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Christmas in Pakistan – how it once was

December 24, 2011

“Our house would be the brightest and most decorated in the neighbourhood and attracted a lot of attention,” Jennifer Marshall recalls with pride. —Photo by Sara Faruqi/
“Our house would be the brightest and most decorated in the neighbourhood and attracted a lot of attention,” Jennifer Marshall recalls with pride. —Photo by Sara Faruqi/

Karachi, at this time of the year, used to be engulfed with festive spirit in the 1960s and 1970s. Christmas trees, celebratory lights, figurines of baby Jesus, Santa Claus and Poinsettia flowers remained highlights of the holiday seasons, commemorating the birth of Jesus Christ, for a very long time.

The Christmas of today, much as everything else in Karachi, has changed immensely. The decorations and props are replaced by metal detectors, police patrol cars and scanners.

For Jennifer Marshall, who was blessed to see the golden age of festive joys in Karachi, the spirit of coexistence topped everything else.

“Christmas was exciting back then because we were much younger,” she reminisces.

“We would go to our neighbours’ doors and sing Christmas carols, regardless of their religious orientations. We always felt welcomed and were invited in for slice of cake or any other form of sweet. Unfortunately, this does not happen anymore because there is so much fear and sense of insecurity.”

A large chunk of Pakistan’s Christian community has migrated to the West in search of a better standard of living, job opportunities and better security, resulting in relatively smaller Christmas gatherings.

Christmas Eve, in those days, was the most exciting part of the year for the Marshalls.

“After the midnight mass, families and friends would get together, chitchat and enjoy.”

“Our house would be the brightest and most decorated in the neighbourhood and attracted a lot of attention,” she recalls with pride.

“We served people with tea, cookies and other homemade delicacies and to be honest, nobody actually cared about what was being served.”

For them, the union was more about happiness, stronger ties and the bond with people professing different faiths and beliefs.

“This has stopped happening because most of our old friends have left the country in pursuit of better living and security.”

“Somehow the winters were colder back then because we would wear layers and layers of clothes and shiver, whilst enjoying the decorations, food and all the random talk.” she adds, with a sad smile.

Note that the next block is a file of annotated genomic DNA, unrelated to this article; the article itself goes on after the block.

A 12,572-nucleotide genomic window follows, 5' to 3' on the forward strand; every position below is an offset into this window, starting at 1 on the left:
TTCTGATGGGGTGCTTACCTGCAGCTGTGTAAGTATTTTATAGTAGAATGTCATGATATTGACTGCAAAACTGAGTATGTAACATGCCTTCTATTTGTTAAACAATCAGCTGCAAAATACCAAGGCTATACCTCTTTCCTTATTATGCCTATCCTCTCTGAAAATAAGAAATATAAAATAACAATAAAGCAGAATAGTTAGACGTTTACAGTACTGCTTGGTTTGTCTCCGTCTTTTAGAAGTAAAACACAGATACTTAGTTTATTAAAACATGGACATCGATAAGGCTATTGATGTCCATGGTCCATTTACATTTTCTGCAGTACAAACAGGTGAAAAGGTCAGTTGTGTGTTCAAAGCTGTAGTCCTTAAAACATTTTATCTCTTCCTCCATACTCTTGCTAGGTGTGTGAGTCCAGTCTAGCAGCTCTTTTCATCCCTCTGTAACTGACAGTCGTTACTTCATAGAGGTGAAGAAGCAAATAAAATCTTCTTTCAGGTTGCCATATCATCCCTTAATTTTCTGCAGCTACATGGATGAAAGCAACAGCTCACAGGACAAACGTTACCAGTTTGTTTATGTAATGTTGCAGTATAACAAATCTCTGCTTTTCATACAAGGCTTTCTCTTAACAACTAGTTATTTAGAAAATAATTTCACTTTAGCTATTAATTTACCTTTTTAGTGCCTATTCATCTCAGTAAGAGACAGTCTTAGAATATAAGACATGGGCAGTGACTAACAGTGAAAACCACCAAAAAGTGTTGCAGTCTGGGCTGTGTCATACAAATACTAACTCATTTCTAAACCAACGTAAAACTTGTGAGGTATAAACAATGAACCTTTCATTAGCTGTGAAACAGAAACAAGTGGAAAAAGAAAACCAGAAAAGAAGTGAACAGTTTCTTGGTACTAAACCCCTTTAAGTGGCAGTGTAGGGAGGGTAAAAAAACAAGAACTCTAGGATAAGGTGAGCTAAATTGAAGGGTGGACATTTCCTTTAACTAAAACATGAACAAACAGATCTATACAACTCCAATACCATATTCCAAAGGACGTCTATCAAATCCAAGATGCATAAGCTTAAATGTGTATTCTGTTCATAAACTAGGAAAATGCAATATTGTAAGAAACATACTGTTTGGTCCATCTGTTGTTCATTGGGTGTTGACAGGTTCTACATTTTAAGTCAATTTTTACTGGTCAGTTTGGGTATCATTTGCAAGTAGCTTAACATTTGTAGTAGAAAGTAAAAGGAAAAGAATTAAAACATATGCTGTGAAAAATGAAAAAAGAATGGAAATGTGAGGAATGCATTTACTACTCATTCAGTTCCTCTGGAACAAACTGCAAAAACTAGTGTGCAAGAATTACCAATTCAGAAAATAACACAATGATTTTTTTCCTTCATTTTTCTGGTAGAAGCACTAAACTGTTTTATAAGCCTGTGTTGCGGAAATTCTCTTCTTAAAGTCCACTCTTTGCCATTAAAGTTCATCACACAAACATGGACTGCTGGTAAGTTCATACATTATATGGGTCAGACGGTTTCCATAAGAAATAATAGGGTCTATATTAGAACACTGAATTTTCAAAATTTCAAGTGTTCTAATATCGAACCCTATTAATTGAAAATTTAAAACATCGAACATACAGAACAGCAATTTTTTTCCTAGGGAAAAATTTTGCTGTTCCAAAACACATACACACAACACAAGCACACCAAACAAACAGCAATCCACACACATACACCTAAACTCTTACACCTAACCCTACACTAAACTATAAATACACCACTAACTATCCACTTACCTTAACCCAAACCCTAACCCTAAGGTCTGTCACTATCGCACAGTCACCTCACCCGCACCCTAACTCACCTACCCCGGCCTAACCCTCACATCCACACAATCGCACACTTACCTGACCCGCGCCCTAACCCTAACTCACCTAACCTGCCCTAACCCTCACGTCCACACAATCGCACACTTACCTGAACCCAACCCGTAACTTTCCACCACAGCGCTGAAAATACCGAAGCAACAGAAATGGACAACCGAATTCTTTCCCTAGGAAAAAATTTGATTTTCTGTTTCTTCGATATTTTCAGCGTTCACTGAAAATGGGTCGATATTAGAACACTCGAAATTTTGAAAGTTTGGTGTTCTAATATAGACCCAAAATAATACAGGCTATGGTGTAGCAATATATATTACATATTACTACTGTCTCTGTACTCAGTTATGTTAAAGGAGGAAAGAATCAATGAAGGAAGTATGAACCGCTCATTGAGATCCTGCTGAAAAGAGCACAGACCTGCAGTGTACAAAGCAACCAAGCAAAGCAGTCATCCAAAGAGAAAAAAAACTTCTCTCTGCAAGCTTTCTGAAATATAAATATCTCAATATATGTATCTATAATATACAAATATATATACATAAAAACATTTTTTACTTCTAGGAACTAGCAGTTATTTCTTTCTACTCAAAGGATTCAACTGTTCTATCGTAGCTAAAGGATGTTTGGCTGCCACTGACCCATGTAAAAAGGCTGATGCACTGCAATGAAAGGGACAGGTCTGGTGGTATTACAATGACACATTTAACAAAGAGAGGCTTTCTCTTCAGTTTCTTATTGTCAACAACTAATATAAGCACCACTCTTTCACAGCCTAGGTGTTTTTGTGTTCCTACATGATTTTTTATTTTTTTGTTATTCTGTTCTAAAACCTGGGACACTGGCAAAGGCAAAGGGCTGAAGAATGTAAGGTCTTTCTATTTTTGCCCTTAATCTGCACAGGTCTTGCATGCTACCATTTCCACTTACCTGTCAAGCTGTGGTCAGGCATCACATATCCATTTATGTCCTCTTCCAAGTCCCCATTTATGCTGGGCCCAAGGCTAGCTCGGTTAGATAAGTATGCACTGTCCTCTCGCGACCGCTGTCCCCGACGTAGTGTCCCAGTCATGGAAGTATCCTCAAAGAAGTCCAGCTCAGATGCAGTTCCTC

Food remains the most important aspect of any festival and Christmas is famous for its legendary puddings and cakes.

“My fondest memory associated with Christmas is of all the scrumptious cakes and desserts we baked together.”

Women would get together and dig out ‘centuries old’ baking recipes. However, it is not the taste of cakes that remains nostalgic.

“It is the love, affection, congeniality and freedom to ‘live’ that I recollect and miss the most. It is so difficult to bring families and friends together now.”

Edwin Jacob, a well-travelled engineering professional remains pessimistic about the current state of affairs.

“Very recently, I went to our old baker, for the Christmas cake and overheard a customer asking him ‘why are you baking cakes for Christians?’”

Disheartened by this comment, he feels our religious festivals have become highly prejudiced.

“We did not grow up in such bad times and I wish if we could all become more accommodating to each others’ differences like before.”

Intolerance, sense of insecurity and lack of education are a few issues that have muddled our social and religious lives.

Midnight mass is the hallmark religious ritual, one that remains very close to Marshall’s heart. “I still go to the church on the night of December 24. I remember, in the 1970s and 80 the churches and cathedrals would be packed with the congregation, however, now most worshippers prefer skipping the midnight mass and plan to visit the church on the morning of December 25.”

Even a day that is supposed to spread happiness evokes a sense of fear amongst the Church-goers.

“There are times when even I get this strange feeling that I might not be able to leave the church alive, after the mass ends.”

Minerva John, a young representative of Young Women Christian Association (YWCA), evidently has different views.

“I personally believe that most of the threat and insecurity is self-inflicted. I recently saw a news story entailing gory details about some men who got arrested carrying heavy explosives with intentions to bomb Christmas ceremonies,” she says.

According to her, threats cannot be evaded at all times. “The media exaggerates slightly more than required but this does not stop many people from continuing with what they do. Shia Muslims are threatened every year but they still take out holy processions on the day of Ashura so why can’t we do the same.”

With a more optimistic approach towards the situation than her elders, John believes “when you can’t change things, you might as well plan ways to work around them and not succumb.”

The writer is a reporter at